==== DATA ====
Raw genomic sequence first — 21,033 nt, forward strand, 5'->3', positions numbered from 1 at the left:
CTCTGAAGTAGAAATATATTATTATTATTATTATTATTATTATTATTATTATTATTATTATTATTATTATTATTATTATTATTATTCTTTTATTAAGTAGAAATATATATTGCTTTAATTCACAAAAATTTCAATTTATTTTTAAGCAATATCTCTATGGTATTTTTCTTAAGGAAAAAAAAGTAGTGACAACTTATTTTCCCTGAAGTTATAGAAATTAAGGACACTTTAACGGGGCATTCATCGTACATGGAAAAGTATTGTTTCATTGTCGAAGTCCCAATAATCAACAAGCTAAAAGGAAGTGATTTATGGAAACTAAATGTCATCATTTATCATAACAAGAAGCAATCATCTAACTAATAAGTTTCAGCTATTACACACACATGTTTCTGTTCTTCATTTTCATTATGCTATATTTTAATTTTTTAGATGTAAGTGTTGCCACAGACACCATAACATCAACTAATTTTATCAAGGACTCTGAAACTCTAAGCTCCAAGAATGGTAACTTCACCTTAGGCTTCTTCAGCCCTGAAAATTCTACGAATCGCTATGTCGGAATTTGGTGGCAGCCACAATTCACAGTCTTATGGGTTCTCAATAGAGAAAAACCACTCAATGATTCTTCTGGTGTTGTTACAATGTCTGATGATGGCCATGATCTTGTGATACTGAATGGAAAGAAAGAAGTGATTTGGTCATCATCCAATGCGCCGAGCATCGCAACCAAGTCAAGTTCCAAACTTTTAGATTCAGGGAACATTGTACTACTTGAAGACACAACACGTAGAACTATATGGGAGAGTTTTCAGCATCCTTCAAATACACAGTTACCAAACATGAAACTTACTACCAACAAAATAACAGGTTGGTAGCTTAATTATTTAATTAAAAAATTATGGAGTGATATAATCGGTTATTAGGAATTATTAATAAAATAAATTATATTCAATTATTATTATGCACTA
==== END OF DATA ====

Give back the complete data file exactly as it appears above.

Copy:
Raw genomic sequence first — 21,033 nt, forward strand, 5'->3', positions numbered from 1 at the left:
CTCTGAAGTAGAAATATATTATTATTATTATTATTATTATTATTATTATTATTATTATTATTATTATTATTATTATTATTATTATTCTTTTATTAAGTAGAAATATATATTGCTTTAATTCACAAAAATTTCAATTTATTTTTAAGCAATATCTCTATGGTATTTTTCTTAAGGAAAAAAAAGTAGTGACAACTTATTTTCCCTGAAGTTATAGAAATTAAGGACACTTTAACGGGGCATTCATCGTACATGGAAAAGTATTGTTTCATTGTCGAAGTCCCAATAATCAACAAGCTAAAAGGAAGTGATTTATGGAAACTAAATGTCATCATTTATCATAACAAGAAGCAATCATCTAACTAATAAGTTTCAGCTATTACACACACATGTTTCTGTTCTTCATTTTCATTATGCTATATTTTAATTTTTTAGATGTAAGTGTTGCCACAGACACCATAACATCAACTAATTTTATCAAGGACTCTGAAACTCTAAGCTCCAAGAATGGTAACTTCACCTTAGGCTTCTTCAGCCCTGAAAATTCTACGAATCGCTATGTCGGAATTTGGTGGCAGCCACAATTCACAGTCTTATGGGTTCTCAATAGAGAAAAACCACTCAATGATTCTTCTGGTGTTGTTACAATGTCTGATGATGGCCATGATCTTGTGATACTGAATGGAAAGAAAGAAGTGATTTGGTCATCATCCAATGCGCCGAGCATCGCAACCAAGTCAAGTTCCAAACTTTTAGATTCAGGGAACATTGTACTACTTGAAGACACAACACGTAGAACTATATGGGAGAGTTTTCAGCATCCTTCAAATACACAGTTACCAAACATGAAACTTACTACCAACAAAATAACAGGTTGGTAGCTTAATTATTTAATTAAAAAATTATGGAGTGATATAATCGGTTATTAGGAATTATTAATAAAATAAATTATATTCAATTATTATTATGCACTA